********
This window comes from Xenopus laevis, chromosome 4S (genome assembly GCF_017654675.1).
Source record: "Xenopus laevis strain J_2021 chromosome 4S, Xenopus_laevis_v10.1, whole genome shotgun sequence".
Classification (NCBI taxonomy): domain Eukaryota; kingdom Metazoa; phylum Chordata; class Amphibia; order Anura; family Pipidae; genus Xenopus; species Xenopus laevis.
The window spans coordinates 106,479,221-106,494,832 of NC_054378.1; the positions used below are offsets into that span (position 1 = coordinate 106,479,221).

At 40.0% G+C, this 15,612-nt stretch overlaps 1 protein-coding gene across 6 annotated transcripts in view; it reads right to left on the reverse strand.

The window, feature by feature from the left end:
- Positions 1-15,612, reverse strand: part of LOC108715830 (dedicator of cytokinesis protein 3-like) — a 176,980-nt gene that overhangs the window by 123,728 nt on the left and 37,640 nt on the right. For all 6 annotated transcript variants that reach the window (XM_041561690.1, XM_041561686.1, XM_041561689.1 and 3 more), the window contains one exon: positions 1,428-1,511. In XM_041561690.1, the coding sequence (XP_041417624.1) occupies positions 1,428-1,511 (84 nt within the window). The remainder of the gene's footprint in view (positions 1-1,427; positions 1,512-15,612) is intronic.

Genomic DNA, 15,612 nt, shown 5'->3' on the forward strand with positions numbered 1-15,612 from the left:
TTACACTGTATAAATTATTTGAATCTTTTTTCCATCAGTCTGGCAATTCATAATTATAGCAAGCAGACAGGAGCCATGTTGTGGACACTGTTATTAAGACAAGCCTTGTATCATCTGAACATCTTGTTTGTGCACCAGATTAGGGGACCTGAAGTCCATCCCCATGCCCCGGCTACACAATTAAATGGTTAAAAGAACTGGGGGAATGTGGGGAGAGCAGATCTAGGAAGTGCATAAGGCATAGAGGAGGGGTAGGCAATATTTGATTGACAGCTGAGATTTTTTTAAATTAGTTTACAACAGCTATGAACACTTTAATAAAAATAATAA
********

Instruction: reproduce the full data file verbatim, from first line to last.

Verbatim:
This window comes from Xenopus laevis, chromosome 4S (genome assembly GCF_017654675.1).
Source record: "Xenopus laevis strain J_2021 chromosome 4S, Xenopus_laevis_v10.1, whole genome shotgun sequence".
Classification (NCBI taxonomy): domain Eukaryota; kingdom Metazoa; phylum Chordata; class Amphibia; order Anura; family Pipidae; genus Xenopus; species Xenopus laevis.
The window spans coordinates 106,479,221-106,494,832 of NC_054378.1; the positions used below are offsets into that span (position 1 = coordinate 106,479,221).

At 40.0% G+C, this 15,612-nt stretch overlaps 1 protein-coding gene across 6 annotated transcripts in view; it reads right to left on the reverse strand.

The window, feature by feature from the left end:
- Positions 1-15,612, reverse strand: part of LOC108715830 (dedicator of cytokinesis protein 3-like) — a 176,980-nt gene that overhangs the window by 123,728 nt on the left and 37,640 nt on the right. For all 6 annotated transcript variants that reach the window (XM_041561690.1, XM_041561686.1, XM_041561689.1 and 3 more), the window contains one exon: positions 1,428-1,511. In XM_041561690.1, the coding sequence (XP_041417624.1) occupies positions 1,428-1,511 (84 nt within the window). The remainder of the gene's footprint in view (positions 1-1,427; positions 1,512-15,612) is intronic.

Genomic DNA, 15,612 nt, shown 5'->3' on the forward strand with positions numbered 1-15,612 from the left:
TTACACTGTATAAATTATTTGAATCTTTTTTCCATCAGTCTGGCAATTCATAATTATAGCAAGCAGACAGGAGCCATGTTGTGGACACTGTTATTAAGACAAGCCTTGTATCATCTGAACATCTTGTTTGTGCACCAGATTAGGGGACCTGAAGTCCATCCCCATGCCCCGGCTACACAATTAAATGGTTAAAAGAACTGGGGGAATGTGGGGAGAGCAGATCTAGGAAGTGCATAAGGCATAGAGGAGGGGTAGGCAATATTTGATTGACAGCTGAGATTTTTTTAAATTAGTTTACAACAGCTATGAACACTTTAATAAAAATAATAA